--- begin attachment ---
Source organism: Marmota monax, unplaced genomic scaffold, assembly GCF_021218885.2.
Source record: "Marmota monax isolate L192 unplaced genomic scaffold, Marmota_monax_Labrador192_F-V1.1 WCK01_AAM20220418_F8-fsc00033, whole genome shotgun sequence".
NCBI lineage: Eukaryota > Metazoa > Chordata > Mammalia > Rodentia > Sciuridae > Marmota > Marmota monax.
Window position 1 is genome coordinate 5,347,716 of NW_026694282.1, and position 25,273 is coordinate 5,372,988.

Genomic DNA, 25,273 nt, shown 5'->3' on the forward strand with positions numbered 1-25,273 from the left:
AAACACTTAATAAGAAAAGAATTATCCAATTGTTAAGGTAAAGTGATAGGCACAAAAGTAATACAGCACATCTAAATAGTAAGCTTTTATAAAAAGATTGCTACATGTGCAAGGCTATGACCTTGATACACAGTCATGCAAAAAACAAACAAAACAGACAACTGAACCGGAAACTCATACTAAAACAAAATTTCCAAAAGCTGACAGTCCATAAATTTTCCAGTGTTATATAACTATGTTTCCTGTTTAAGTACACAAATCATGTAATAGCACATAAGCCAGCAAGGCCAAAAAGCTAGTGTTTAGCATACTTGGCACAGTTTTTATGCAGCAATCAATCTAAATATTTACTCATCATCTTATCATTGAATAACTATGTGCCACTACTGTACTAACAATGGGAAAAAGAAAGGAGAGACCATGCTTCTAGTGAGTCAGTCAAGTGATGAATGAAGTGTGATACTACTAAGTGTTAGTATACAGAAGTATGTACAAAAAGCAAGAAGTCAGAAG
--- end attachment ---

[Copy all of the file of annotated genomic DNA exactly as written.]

Source organism: Marmota monax, unplaced genomic scaffold, assembly GCF_021218885.2.
Source record: "Marmota monax isolate L192 unplaced genomic scaffold, Marmota_monax_Labrador192_F-V1.1 WCK01_AAM20220418_F8-fsc00033, whole genome shotgun sequence".
NCBI lineage: Eukaryota > Metazoa > Chordata > Mammalia > Rodentia > Sciuridae > Marmota > Marmota monax.
Window position 1 is genome coordinate 5,347,716 of NW_026694282.1, and position 25,273 is coordinate 5,372,988.

Genomic DNA, 25,273 nt, shown 5'->3' on the forward strand with positions numbered 1-25,273 from the left:
AAACACTTAATAAGAAAAGAATTATCCAATTGTTAAGGTAAAGTGATAGGCACAAAAGTAATACAGCACATCTAAATAGTAAGCTTTTATAAAAAGATTGCTACATGTGCAAGGCTATGACCTTGATACACAGTCATGCAAAAAACAAACAAAACAGACAACTGAACCGGAAACTCATACTAAAACAAAATTTCCAAAAGCTGACAGTCCATAAATTTTCCAGTGTTATATAACTATGTTTCCTGTTTAAGTACACAAATCATGTAATAGCACATAAGCCAGCAAGGCCAAAAAGCTAGTGTTTAGCATACTTGGCACAGTTTTTATGCAGCAATCAATCTAAATATTTACTCATCATCTTATCATTGAATAACTATGTGCCACTACTGTACTAACAATGGGAAAAAGAAAGGAGAGACCATGCTTCTAGTGAGTCAGTCAAGTGATGAATGAAGTGTGATACTACTAAGTGTTAGTATACAGAAGTATGTACAAAAAGCAAGAAGTCAGAAG